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There's This Little Best Picture Winner: What to See This Week In Lawrence


Well, the Oscars are over, and "The Artist" cleaned up, as expected. Best Picture, Best Director, and Best Actor all went to the little silent-French-film-that-could, thanks at least in part to the persistence of Harvey Weinstein.

Actually, I feel bad giving "The Artist" such a hard time. It's a fine film -- a nice, feelgood, romantic comedy that just happens to be a silent film. Mostly (No spoilers!) It's just that there were so many better movies with more artistic merit. "The Artist" took chances with its format, but that's where the risk-taking ends.

Anyway, if you haven't seen it, Liberty Hall is still showing "The Artist" and it really is something any movie lover should see. I can't stress this enough: DO NOT BE AFRAID OF IT BECAUSE IT IS SILENT. Nobody I know has walked away from "The Artist" without being charmed. Not even this guy:

Also at Liberty Hall this weekend is David Cronenberg's "A Dangerous Method," a complex drama starring Michael Fassbender as Carl Jung, Viggo Mortensen as Sigmund Freud, and Kiera Knightley as the mental patient that challenges them both.

Cronenberg may be more well known for his "body-horror" movies "Dead Ringers," "The Fly," and "Videodrome," but his films always have a philosophical bent and this one is no different. Knightley is way over the top while everybody else is restrained and there are no obvious visual Cronenberg flourishes. In fact, it's a downright subdued, yet still strangely powerful movie.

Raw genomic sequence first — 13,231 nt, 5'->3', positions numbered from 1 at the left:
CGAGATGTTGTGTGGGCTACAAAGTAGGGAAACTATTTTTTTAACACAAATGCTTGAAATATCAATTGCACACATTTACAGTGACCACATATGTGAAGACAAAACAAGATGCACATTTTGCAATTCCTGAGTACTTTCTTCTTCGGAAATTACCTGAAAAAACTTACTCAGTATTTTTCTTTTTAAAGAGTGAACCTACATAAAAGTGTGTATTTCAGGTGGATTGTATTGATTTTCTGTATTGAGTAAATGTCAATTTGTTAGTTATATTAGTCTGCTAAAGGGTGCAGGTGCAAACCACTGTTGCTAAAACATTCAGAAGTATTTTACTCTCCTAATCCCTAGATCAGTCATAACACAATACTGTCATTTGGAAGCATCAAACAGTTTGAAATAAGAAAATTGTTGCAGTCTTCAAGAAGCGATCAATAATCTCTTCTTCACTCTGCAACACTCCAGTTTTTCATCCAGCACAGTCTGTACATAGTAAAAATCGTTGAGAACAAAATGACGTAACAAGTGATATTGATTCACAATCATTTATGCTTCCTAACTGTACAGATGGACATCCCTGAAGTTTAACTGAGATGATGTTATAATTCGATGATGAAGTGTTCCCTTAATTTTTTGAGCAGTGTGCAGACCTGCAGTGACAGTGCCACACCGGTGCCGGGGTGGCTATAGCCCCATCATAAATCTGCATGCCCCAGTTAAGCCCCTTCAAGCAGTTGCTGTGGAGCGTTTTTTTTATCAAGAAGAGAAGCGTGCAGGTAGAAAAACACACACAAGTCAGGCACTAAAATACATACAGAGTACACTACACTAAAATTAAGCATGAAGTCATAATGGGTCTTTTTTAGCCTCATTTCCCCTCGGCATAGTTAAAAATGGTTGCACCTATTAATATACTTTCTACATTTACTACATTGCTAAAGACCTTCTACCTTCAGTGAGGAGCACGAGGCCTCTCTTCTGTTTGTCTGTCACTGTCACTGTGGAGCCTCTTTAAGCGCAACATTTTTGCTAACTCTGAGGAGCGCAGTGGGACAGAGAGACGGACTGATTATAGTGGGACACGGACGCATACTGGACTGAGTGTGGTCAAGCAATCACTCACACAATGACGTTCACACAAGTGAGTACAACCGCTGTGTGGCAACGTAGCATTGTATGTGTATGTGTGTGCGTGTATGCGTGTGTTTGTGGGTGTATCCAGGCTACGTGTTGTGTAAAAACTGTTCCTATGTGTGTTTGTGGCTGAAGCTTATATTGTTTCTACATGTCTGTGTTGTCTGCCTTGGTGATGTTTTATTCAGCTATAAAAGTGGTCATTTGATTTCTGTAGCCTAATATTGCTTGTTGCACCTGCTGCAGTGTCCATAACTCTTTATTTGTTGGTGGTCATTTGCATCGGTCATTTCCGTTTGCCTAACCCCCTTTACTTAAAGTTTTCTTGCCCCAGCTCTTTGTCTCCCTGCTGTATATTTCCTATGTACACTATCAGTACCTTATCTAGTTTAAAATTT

Tuesday, March 6, 7 p.m. at Woodruff Auditorium on campus is part two of the School of Architecture, Design and Planning film series. "Objectified" is the second of director Gary Hustwit's "design trilogy," and it looks at industrial and product design, and our relationship with the manufactured objects that surround us. Using documentary vérité footage and in-depth interviews, the film looks at the creative processes of some of the world’s most influential product designers, and how the things they make impact our lives.

"Objectified" had its world premiere at the SXSW Film Festival in March 2009, and has been touring the country ever since. The film is free and open to the public, and on April 9 when his latest documentary "Urbanized" is shown, Hustwit will be there for a post-film Q&A.

Friday and Saturday, the Campus Movie Series is showing Clint Eastwood's messy biopic of the most famously embattled FBI director ever. "J. Edgar" isn't necessarily a bad movie, it's just a tough one to enjoy. Besides the historical aspect, Eastwood tackles the personal side of the FBI man. J. Edgar Hoover was a fiercely private person who abused his authority to harass activists and blackmail political leaders. In the film, he’s also portrayed as a closeted homosexual who hates himself and has serious mommy issues.

Such a wildly divergent story might have been told more effectively with a heaping helping of style, but Clint Eastwood plays it safe while the screenplay from Oscar-winner Dustin Lance Black is full of all kinds of innuendo and subtle dark humor. "J. Edgar" is a frustrating watch for sure, and its pace flags several times due to some heavy-handed narration that struggles with these historical themes, but the fact that it’s always fighting itself is kind of fascinating too.


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